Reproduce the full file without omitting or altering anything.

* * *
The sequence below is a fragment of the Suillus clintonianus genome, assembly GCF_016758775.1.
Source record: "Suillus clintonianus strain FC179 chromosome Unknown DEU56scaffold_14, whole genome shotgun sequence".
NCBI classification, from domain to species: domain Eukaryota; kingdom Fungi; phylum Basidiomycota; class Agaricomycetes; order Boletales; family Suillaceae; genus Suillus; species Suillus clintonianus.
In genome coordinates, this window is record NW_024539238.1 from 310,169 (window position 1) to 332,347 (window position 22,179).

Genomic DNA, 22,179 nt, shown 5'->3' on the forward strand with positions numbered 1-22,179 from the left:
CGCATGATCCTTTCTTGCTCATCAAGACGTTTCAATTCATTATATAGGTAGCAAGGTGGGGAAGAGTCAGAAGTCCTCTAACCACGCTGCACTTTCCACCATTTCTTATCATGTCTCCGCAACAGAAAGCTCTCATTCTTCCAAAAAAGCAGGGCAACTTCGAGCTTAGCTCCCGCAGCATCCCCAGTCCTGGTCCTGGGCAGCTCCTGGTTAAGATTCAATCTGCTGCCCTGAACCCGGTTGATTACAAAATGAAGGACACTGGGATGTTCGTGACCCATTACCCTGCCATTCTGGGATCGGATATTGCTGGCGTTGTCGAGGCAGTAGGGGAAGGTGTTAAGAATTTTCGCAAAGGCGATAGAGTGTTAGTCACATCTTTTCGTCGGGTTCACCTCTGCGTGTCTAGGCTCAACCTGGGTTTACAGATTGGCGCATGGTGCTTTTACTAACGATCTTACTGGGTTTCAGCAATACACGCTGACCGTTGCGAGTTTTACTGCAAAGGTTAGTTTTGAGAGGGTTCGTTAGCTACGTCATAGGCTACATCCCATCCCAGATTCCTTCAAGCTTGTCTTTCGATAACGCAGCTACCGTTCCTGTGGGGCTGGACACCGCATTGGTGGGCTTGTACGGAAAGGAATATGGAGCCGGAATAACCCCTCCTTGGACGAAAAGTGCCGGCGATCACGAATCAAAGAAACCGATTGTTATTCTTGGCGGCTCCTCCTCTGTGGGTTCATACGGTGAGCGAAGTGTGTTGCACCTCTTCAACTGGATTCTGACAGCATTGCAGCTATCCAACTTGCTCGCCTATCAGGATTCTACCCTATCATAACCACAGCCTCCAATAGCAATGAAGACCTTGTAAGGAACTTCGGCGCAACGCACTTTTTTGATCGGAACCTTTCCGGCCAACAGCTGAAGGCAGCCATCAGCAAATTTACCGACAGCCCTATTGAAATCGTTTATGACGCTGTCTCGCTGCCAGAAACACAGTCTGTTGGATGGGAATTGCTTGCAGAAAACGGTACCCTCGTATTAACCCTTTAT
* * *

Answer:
The sequence below is a fragment of the Suillus clintonianus genome, assembly GCF_016758775.1.
Source record: "Suillus clintonianus strain FC179 chromosome Unknown DEU56scaffold_14, whole genome shotgun sequence".
NCBI classification, from domain to species: domain Eukaryota; kingdom Fungi; phylum Basidiomycota; class Agaricomycetes; order Boletales; family Suillaceae; genus Suillus; species Suillus clintonianus.
In genome coordinates, this window is record NW_024539238.1 from 310,169 (window position 1) to 332,347 (window position 22,179).

Genomic DNA, 22,179 nt, shown 5'->3' on the forward strand with positions numbered 1-22,179 from the left:
CGCATGATCCTTTCTTGCTCATCAAGACGTTTCAATTCATTATATAGGTAGCAAGGTGGGGAAGAGTCAGAAGTCCTCTAACCACGCTGCACTTTCCACCATTTCTTATCATGTCTCCGCAACAGAAAGCTCTCATTCTTCCAAAAAAGCAGGGCAACTTCGAGCTTAGCTCCCGCAGCATCCCCAGTCCTGGTCCTGGGCAGCTCCTGGTTAAGATTCAATCTGCTGCCCTGAACCCGGTTGATTACAAAATGAAGGACACTGGGATGTTCGTGACCCATTACCCTGCCATTCTGGGATCGGATATTGCTGGCGTTGTCGAGGCAGTAGGGGAAGGTGTTAAGAATTTTCGCAAAGGCGATAGAGTGTTAGTCACATCTTTTCGTCGGGTTCACCTCTGCGTGTCTAGGCTCAACCTGGGTTTACAGATTGGCGCATGGTGCTTTTACTAACGATCTTACTGGGTTTCAGCAATACACGCTGACCGTTGCGAGTTTTACTGCAAAGGTTAGTTTTGAGAGGGTTCGTTAGCTACGTCATAGGCTACATCCCATCCCAGATTCCTTCAAGCTTGTCTTTCGATAACGCAGCTACCGTTCCTGTGGGGCTGGACACCGCATTGGTGGGCTTGTACGGAAAGGAATATGGAGCCGGAATAACCCCTCCTTGGACGAAAAGTGCCGGCGATCACGAATCAAAGAAACCGATTGTTATTCTTGGCGGCTCCTCCTCTGTGGGTTCATACGGTGAGCGAAGTGTGTTGCACCTCTTCAACTGGATTCTGACAGCATTGCAGCTATCCAACTTGCTCGCCTATCAGGATTCTACCCTATCATAACCACAGCCTCCAATAGCAATGAAGACCTTGTAAGGAACTTCGGCGCAACGCACTTTTTTGATCGGAACCTTTCCGGCCAACAGCTGAAGGCAGCCATCAGCAAATTTACCGACAGCCCTATTGAAATCGTTTATGACGCTGTCTCGCTGCCAGAAACACAGTCTGTTGGATGGGAATTGCTTGCAGAAAACGGTACCCTCGTATTAACCCTTTAT